Positive actions during Van Buren's presidency involved international actions. He was able to defuse two crises with Great Britain over border issues with Canada. He was also able to convince southerners to go slow in admitting Texas to the Union, so that a war with Mexico could be avoided. As a result of his actions as a president and his involvement in politics prior to his presidency, he is viewed as having been a successful president. The economic collapse was largely out of his control. Proper reaction to the depression required the application of specific economic principles which then were not yet known. John Maynard Keynes's principles on how governments should deal with economic collapse still had to be written.
There is not much known about Van Buren's personal life. He married Hannah Hoes [1783-1819] in Catskill, New York. She was the daughter of one of his first cousins. In this way he followed the example of his father who also was married to a family relation, a practice which apparently was quite common during those times. The Van Buren's had four children, all sons. The oldest son, who later became his personal assistant, was born in 1807. Van Buren's wife, Hannah, died at the young age of 36 in 1819 from tuberculosis when the oldest child was only twelve years old. This must have been a severely traumatic event for Van Buren and his four young children. But little is known about him during that time period. The stoic Dutch are loathe to share their innermost personal experiences, and not a thing is mentioned about his family or personal experiences in his biographies.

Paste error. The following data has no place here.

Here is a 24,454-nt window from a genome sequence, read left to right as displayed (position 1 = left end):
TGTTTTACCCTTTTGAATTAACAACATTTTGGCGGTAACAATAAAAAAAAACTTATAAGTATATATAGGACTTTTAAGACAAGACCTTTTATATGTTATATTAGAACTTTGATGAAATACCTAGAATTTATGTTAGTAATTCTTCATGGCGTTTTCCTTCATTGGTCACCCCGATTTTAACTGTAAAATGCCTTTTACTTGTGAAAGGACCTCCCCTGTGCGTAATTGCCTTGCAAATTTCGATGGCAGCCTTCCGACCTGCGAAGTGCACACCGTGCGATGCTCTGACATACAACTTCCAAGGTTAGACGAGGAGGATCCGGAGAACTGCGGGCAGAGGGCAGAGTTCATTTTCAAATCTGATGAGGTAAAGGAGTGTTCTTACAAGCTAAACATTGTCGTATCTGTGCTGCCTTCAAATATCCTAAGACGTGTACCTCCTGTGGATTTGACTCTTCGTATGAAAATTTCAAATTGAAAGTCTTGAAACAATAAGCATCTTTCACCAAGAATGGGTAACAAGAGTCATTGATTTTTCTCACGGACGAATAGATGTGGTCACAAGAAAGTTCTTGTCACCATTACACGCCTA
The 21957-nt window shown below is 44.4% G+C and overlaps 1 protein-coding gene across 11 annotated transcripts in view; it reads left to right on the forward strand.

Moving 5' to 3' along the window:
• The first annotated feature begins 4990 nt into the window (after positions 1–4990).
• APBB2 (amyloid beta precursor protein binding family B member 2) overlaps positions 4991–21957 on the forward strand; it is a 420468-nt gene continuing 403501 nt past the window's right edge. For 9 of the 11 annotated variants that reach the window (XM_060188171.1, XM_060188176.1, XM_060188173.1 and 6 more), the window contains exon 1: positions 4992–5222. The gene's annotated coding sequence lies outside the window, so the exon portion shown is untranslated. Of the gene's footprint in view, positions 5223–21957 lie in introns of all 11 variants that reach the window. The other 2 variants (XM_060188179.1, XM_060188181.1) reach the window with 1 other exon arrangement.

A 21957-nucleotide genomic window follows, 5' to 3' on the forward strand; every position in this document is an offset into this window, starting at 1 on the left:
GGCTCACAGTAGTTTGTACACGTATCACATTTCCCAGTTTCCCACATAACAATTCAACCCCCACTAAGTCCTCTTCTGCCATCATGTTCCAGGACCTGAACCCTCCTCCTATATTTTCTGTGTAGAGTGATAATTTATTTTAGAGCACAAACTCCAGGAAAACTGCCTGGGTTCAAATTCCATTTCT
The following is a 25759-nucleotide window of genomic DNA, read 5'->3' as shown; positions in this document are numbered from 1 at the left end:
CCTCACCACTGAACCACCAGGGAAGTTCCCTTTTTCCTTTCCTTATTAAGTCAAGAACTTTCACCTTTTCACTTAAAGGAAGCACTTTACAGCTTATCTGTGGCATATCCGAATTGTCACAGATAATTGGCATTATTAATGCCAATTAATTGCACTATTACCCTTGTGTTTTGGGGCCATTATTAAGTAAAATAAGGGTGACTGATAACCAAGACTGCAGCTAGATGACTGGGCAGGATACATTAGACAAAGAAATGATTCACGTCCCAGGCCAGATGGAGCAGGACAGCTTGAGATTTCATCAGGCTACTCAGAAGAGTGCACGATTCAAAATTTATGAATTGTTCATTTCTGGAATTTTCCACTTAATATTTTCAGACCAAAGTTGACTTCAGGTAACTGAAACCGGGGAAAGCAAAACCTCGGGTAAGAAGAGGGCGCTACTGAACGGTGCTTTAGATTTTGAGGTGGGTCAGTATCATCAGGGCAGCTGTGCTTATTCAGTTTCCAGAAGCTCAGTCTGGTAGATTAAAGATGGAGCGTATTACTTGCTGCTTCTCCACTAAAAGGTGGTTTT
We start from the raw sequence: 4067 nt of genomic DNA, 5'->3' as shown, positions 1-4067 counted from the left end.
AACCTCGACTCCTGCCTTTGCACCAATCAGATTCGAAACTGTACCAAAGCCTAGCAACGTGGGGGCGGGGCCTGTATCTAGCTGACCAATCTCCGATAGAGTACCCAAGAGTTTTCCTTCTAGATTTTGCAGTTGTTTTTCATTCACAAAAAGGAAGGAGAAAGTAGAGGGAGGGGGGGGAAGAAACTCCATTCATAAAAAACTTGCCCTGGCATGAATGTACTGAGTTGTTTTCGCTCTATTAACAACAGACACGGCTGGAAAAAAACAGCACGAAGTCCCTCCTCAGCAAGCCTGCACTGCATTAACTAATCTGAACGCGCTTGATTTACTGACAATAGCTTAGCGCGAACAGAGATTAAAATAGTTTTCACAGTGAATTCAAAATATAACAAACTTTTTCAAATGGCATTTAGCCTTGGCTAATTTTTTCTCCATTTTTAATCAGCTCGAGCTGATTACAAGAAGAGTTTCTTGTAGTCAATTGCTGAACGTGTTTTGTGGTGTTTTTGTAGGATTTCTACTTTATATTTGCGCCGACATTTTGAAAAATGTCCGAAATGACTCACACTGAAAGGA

We do know that Van Buren was revered by the common man, especially in New York State and especially in New York City. Following the end of his presidency, he was welcomed back to New York State by a huge crowd in New York City. The welcome included a parade, speeches and other celebratory events. The welcome was the most extensive event ever recorded in the city up until that time.
Van Buren retired to his estate called Lindenwald in Kinderhook, New York. He remained active in politics until the end of his presidential campaign for the Free Soils Party in 1848. He then did some foreign traveling and also worked on his memoirs. He passed away on July 24, 1862 in Kinderhook and was interred in Kinderhook Cemetery.
Van Buren's estate, Lindenwald, is the official Van Buren Presidential Site in Kinderhook, New York. It is open during the summer months for tourists to visit.
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“PROMINENT DUTCH AMERICANS IN U.S. GOVERNMENT LEADERSHIP POSITIONS”, forthcoming in 2015.
Widmer, Ted, "Martin van Buren", Times Books, Henry Holt and Company, N.Y. 2005
National Archives (UK)
Biographical Directory of the U.S. Congress.